The “Rainbow Nation” with President Nelson Mandela at the helm was viewed as a picture-perfect example of democracy and diversity. In 1996, just 2 years after South Africa’s first democratic election we participated in the XXVI Olympiad, in Atlanta, USA. South Africa won 5 medals, 3 Gold, 1 Silver and 1 Bronze. The name Penny Heyns without a doubt is the person the majority of South Africans remember. A Gold medalist in the woman’s 100m and 200m breaststroke.
Another athlete has an incredible story that we should all hear. This athlete should not have a single opening in his diary but sits at home waiting for an invitation to share his incredible journey and inspire South Africans. Schools, charities, societies etc. are missing out on the opportunity to hear his story and be gifted with his wisdom profound enough to change lives. Even worse, having observed the character of the man, he would most likely do it for free.
The forgotten champion and hero is Josia Thugwane, the first Black athlete to win an Olympic gold for South Africa. Born in Bethal Eastern Transvaal, now Mpumalanga in 1971. His parents divorced when he was a baby and he grew up on the farm where his grandmother worked. The family’s poverty and remoteness of the farm prevented him from going to school. When he ran in the Olympic Marathon, he still could not read or write.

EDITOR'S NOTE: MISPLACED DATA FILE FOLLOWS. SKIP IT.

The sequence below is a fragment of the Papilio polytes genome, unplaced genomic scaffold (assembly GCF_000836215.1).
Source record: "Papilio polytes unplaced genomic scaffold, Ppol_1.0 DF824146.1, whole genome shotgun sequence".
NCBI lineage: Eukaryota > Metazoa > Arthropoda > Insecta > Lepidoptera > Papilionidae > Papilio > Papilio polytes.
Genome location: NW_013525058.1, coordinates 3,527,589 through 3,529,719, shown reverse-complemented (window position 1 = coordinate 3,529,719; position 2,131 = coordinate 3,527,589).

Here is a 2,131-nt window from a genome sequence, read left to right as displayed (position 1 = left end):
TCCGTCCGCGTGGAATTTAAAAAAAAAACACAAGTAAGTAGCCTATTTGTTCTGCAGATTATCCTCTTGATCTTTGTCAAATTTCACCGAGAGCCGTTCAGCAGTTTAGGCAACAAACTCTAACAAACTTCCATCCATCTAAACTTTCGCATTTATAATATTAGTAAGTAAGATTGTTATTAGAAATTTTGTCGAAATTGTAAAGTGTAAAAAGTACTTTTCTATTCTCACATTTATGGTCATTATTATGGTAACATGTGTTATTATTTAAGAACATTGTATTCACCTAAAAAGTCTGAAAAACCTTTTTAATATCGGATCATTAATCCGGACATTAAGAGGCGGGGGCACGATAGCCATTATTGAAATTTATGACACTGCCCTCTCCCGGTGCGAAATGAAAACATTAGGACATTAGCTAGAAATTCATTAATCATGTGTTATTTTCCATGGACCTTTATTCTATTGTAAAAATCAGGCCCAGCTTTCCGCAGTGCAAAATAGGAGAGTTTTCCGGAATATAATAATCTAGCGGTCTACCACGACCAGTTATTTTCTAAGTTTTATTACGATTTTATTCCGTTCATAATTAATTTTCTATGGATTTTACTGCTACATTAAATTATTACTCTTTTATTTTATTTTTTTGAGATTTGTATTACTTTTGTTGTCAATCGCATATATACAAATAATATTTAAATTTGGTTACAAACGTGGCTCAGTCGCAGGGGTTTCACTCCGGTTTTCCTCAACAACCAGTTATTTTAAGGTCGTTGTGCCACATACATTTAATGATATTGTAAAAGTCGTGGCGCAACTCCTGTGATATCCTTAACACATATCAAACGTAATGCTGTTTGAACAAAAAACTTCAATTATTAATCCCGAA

As a teen Josia was an avid footballer. At 17 he realised being 157.5 centimeters tall and weighing just 45 kilograms was a limiting factor for success as a soccer player. His size and weight, however, enabled him to run faster than most other long-distance runners. Besides that, it was a solo sport and didn’t require more than a pair of running shoes. Too many of us affording a decent pair of running shoes is no big deal, but for Josia who could hardly afford bread, he couldn’t just pop into the local sports store and buy a pair. He found an acquaintance who had a pair that was the same size he wore. He said he would sell Josia the mildly used pair for R180 a tremendous amount for Josia. Luckily, he agreed to let Josia pay him off. Using money he won at races he slowly made payments.
He got a job at the local mine, cleaning kitchens and toilets. That gave him the flexibility to train which he wouldn’t have had if he had become a miner. He moved into the township next to the mine and built himself a shack, where he lived until the games. In 1993 he won the South African marathon and placed third in Israel’s Dead Sea Marathon. He was firmly on course to become one of the world’s best. In 1995 he took part in the New York Marathon, an Olympic qualifying race. After only 29km he withdrew due to leg cramps. This left him one more chance to qualify, the South African Marathon that he needed to win to qualify, which he did.